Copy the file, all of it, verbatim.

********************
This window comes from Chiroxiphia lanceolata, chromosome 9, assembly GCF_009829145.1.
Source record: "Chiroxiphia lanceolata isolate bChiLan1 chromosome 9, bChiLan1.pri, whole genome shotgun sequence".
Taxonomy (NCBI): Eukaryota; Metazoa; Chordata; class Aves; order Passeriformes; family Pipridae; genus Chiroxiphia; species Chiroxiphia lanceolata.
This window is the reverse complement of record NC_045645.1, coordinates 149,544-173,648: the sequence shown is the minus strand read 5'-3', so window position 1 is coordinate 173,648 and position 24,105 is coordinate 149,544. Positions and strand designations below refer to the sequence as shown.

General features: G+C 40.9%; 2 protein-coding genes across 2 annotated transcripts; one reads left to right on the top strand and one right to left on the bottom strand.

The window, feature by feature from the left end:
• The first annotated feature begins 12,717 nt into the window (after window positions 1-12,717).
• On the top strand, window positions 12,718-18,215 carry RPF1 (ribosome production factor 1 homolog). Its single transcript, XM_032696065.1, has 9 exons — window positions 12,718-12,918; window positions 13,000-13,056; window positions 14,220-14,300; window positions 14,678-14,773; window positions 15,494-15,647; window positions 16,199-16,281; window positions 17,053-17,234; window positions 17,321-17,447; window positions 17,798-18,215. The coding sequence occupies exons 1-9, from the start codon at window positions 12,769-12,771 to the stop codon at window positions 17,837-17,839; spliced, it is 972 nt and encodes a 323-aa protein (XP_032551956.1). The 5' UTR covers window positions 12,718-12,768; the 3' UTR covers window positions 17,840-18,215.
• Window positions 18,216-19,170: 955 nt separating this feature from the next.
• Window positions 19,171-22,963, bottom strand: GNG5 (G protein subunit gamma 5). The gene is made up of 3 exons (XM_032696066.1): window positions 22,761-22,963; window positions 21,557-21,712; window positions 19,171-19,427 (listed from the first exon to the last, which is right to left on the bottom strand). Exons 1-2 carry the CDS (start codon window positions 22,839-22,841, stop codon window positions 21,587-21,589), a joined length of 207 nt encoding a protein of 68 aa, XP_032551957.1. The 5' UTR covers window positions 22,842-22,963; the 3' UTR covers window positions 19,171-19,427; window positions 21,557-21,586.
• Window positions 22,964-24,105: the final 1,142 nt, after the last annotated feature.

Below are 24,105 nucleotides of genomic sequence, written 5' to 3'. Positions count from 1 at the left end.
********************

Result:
This window comes from Chiroxiphia lanceolata, chromosome 9, assembly GCF_009829145.1.
Source record: "Chiroxiphia lanceolata isolate bChiLan1 chromosome 9, bChiLan1.pri, whole genome shotgun sequence".
Taxonomy (NCBI): Eukaryota; Metazoa; Chordata; class Aves; order Passeriformes; family Pipridae; genus Chiroxiphia; species Chiroxiphia lanceolata.
This window is the reverse complement of record NC_045645.1, coordinates 149,544-173,648: the sequence shown is the minus strand read 5'-3', so window position 1 is coordinate 173,648 and position 24,105 is coordinate 149,544. Positions and strand designations below refer to the sequence as shown.

General features: G+C 40.9%; 2 protein-coding genes across 2 annotated transcripts; one reads left to right on the top strand and one right to left on the bottom strand.

The window, feature by feature from the left end:
• The first annotated feature begins 12,717 nt into the window (after window positions 1-12,717).
• On the top strand, window positions 12,718-18,215 carry RPF1 (ribosome production factor 1 homolog). Its single transcript, XM_032696065.1, has 9 exons — window positions 12,718-12,918; window positions 13,000-13,056; window positions 14,220-14,300; window positions 14,678-14,773; window positions 15,494-15,647; window positions 16,199-16,281; window positions 17,053-17,234; window positions 17,321-17,447; window positions 17,798-18,215. The coding sequence occupies exons 1-9, from the start codon at window positions 12,769-12,771 to the stop codon at window positions 17,837-17,839; spliced, it is 972 nt and encodes a 323-aa protein (XP_032551956.1). The 5' UTR covers window positions 12,718-12,768; the 3' UTR covers window positions 17,840-18,215.
• Window positions 18,216-19,170: 955 nt separating this feature from the next.
• Window positions 19,171-22,963, bottom strand: GNG5 (G protein subunit gamma 5). The gene is made up of 3 exons (XM_032696066.1): window positions 22,761-22,963; window positions 21,557-21,712; window positions 19,171-19,427 (listed from the first exon to the last, which is right to left on the bottom strand). Exons 1-2 carry the CDS (start codon window positions 22,839-22,841, stop codon window positions 21,587-21,589), a joined length of 207 nt encoding a protein of 68 aa, XP_032551957.1. The 5' UTR covers window positions 22,842-22,963; the 3' UTR covers window positions 19,171-19,427; window positions 21,557-21,586.
• Window positions 22,964-24,105: the final 1,142 nt, after the last annotated feature.

Below are 24,105 nucleotides of genomic sequence, written 5' to 3'. Positions count from 1 at the left end.